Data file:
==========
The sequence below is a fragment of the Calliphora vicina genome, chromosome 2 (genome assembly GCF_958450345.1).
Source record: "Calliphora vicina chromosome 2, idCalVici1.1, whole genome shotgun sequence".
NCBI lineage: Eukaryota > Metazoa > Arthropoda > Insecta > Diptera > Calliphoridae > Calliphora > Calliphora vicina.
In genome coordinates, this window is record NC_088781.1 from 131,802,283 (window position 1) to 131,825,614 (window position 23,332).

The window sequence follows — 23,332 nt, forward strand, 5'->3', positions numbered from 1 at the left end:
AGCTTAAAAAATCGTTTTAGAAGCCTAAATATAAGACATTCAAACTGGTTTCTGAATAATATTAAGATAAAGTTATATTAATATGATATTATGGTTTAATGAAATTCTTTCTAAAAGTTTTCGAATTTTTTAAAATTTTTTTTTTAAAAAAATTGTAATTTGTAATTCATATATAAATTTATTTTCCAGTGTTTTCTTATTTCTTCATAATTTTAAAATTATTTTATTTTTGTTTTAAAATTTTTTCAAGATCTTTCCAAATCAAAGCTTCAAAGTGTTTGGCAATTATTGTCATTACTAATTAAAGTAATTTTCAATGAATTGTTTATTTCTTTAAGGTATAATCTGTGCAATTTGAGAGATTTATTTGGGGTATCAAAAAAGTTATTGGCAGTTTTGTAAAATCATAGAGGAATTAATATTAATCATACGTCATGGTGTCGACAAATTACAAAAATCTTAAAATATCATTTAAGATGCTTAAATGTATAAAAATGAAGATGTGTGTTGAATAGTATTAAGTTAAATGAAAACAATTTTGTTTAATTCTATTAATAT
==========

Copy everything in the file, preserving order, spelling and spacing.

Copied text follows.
The sequence below is a fragment of the Calliphora vicina genome, chromosome 2 (genome assembly GCF_958450345.1).
Source record: "Calliphora vicina chromosome 2, idCalVici1.1, whole genome shotgun sequence".
NCBI lineage: Eukaryota > Metazoa > Arthropoda > Insecta > Diptera > Calliphoridae > Calliphora > Calliphora vicina.
In genome coordinates, this window is record NC_088781.1 from 131,802,283 (window position 1) to 131,825,614 (window position 23,332).

The window sequence follows — 23,332 nt, forward strand, 5'->3', positions numbered from 1 at the left end:
AGCTTAAAAAATCGTTTTAGAAGCCTAAATATAAGACATTCAAACTGGTTTCTGAATAATATTAAGATAAAGTTATATTAATATGATATTATGGTTTAATGAAATTCTTTCTAAAAGTTTTCGAATTTTTTAAAATTTTTTTTTTAAAAAAATTGTAATTTGTAATTCATATATAAATTTATTTTCCAGTGTTTTCTTATTTCTTCATAATTTTAAAATTATTTTATTTTTGTTTTAAAATTTTTTCAAGATCTTTCCAAATCAAAGCTTCAAAGTGTTTGGCAATTATTGTCATTACTAATTAAAGTAATTTTCAATGAATTGTTTATTTCTTTAAGGTATAATCTGTGCAATTTGAGAGATTTATTTGGGGTATCAAAAAAGTTATTGGCAGTTTTGTAAAATCATAGAGGAATTAATATTAATCATACGTCATGGTGTCGACAAATTACAAAAATCTTAAAATATCATTTAAGATGCTTAAATGTATAAAAATGAAGATGTGTGTTGAATAGTATTAAGTTAAATGAAAACAATTTTGTTTAATTCTATTAATAT